Watch A Doll's House
- 1 hr 16 min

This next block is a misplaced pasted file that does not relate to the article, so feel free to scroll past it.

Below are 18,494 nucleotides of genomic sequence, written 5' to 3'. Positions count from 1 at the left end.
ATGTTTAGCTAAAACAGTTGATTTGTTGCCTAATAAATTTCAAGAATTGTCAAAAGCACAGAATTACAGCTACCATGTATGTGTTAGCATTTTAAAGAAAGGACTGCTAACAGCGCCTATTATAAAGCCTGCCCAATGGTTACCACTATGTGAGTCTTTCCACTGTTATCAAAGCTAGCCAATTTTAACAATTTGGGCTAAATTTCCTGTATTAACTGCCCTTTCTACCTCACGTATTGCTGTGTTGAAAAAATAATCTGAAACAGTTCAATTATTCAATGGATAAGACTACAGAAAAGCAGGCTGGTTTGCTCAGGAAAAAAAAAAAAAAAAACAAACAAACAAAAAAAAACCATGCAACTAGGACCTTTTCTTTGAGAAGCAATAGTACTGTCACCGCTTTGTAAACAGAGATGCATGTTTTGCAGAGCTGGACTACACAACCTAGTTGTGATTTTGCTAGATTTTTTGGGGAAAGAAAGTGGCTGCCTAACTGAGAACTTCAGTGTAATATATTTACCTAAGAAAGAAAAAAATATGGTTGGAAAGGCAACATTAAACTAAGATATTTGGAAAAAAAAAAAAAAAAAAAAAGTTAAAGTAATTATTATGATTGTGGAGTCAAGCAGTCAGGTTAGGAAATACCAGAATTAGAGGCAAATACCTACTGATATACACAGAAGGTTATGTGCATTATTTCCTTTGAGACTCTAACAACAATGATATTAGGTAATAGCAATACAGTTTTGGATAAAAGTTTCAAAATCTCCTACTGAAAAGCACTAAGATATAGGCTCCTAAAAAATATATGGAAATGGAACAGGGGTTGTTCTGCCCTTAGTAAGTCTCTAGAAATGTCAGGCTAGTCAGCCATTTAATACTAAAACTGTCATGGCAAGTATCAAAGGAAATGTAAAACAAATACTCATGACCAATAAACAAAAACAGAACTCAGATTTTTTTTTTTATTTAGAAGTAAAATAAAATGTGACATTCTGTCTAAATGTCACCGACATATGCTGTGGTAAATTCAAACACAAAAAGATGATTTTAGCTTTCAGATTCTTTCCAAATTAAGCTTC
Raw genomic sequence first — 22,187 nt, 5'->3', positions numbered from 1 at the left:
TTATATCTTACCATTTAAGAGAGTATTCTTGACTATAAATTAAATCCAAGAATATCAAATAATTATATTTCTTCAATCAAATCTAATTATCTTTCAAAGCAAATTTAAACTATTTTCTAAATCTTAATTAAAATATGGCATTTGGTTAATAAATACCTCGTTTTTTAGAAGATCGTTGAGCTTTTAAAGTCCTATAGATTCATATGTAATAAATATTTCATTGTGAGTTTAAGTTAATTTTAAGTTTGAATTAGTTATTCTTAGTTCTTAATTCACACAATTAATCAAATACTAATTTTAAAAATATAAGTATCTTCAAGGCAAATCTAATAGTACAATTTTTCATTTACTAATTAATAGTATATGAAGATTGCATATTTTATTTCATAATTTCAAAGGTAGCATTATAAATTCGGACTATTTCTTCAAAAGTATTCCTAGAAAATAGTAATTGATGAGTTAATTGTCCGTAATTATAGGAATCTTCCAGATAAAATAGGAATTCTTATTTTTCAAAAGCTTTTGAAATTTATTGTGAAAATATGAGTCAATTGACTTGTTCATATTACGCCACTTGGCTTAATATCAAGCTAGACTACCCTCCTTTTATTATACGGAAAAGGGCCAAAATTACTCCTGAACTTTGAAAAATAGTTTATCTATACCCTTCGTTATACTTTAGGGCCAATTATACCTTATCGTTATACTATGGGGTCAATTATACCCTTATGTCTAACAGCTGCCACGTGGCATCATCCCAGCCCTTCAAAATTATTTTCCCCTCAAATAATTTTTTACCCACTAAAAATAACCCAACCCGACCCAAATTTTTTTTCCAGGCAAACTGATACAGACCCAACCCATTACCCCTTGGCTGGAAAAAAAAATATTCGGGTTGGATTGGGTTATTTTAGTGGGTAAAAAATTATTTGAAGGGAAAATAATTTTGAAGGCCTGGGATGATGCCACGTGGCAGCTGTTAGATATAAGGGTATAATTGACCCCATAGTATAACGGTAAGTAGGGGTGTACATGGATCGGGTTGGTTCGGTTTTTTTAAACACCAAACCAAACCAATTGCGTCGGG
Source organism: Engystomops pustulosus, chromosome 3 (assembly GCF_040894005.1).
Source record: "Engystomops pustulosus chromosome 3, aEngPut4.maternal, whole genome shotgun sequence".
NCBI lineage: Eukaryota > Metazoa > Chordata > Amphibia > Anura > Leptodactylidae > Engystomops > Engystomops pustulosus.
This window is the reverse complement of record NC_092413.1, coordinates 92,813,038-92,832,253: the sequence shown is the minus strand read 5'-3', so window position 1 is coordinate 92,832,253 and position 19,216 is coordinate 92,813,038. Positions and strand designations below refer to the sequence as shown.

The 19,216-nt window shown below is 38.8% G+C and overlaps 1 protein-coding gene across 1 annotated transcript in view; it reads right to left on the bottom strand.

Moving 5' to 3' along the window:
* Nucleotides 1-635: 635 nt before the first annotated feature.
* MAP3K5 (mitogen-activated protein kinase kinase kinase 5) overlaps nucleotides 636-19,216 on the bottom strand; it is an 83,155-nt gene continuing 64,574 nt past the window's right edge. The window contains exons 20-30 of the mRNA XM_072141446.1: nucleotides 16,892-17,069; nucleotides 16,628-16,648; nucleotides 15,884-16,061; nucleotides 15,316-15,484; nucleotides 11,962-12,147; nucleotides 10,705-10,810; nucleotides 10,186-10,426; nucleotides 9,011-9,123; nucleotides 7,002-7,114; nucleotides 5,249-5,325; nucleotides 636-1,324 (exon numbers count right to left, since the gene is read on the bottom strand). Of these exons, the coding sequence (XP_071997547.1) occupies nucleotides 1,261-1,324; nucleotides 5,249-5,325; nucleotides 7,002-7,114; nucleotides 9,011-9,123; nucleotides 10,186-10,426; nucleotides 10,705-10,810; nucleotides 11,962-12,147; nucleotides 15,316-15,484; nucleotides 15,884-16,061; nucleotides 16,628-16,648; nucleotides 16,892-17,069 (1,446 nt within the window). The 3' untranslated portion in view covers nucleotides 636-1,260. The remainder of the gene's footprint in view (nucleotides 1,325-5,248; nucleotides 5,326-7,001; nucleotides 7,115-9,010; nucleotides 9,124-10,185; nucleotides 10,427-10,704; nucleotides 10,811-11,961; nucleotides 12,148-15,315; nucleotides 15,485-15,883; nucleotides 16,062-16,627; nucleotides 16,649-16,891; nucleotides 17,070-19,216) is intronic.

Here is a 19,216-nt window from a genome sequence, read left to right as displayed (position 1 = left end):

In 1959, director Patrick Garland brought Henrik Ibsen's 1879 play "A Doll's House" to the big screen in a beautiful film starring Julie Harris, Christopher Plummer, and Hume Cronyn. The story of "A Doll's House" follows Nora Helmer (Harris), a young housewife in 19th century Norway who has been living a secret life in order to protect her husband Torvald (Cronyn) and save his reputation. As the film begins, we see Nora happily preparing for Christmas with her husband and three children. But as the day goes on, we start to see cracks in their seemingly perfect relationship. Torvald is condescending and domineering, treating Nora like a delicate child and forbidding her from eating sweets. Nora, meanwhile, is hiding a secret loan she took out to save Torvald's life, which she has been repaying in secret through small jobs. When Torvald's old friend Dr. Rank (Plummer) arrives and reveals that he is terminally ill, Nora sees a chance to get the money to pay off her loan and keep her secret safe. She flirts with Rank and asks him for a loan, but he sees through her and tells her he loves her. This interaction sets off a chain of events that will come to a head on Christmas night, when Nora's secret is revealed and she decides to leave Torvald and their children behind. The film stays true to Ibsen's original play, with beautiful cinematography and understated acting bringing the story to life. Harris is a revelation as Nora, imbuing the character with a mix of innocence, strength, and ultimately, determination. Plummer is charming and witty as Dr. Rank, and Cronyn plays Torvald with a mix of arrogance and vulnerability. One of the most interesting aspects of the film is the look at gender roles and societal expectations of the time. Nora is trapped in a world where she is not allowed to work or make decisions for herself, and even her loving husband sees her as little more than a decorative object. The film doesn't shy away from showing the injustices of this system, and Nora's journey to freedom is both empowering and heart-wrenching. Overall, "A Doll's House" is a must-see for fans of Ibsen's work, as well as anyone interested in examining the roles of women and men in society. With stunning performances and a timeless story, it is a film that will stick with viewers long after the credits roll.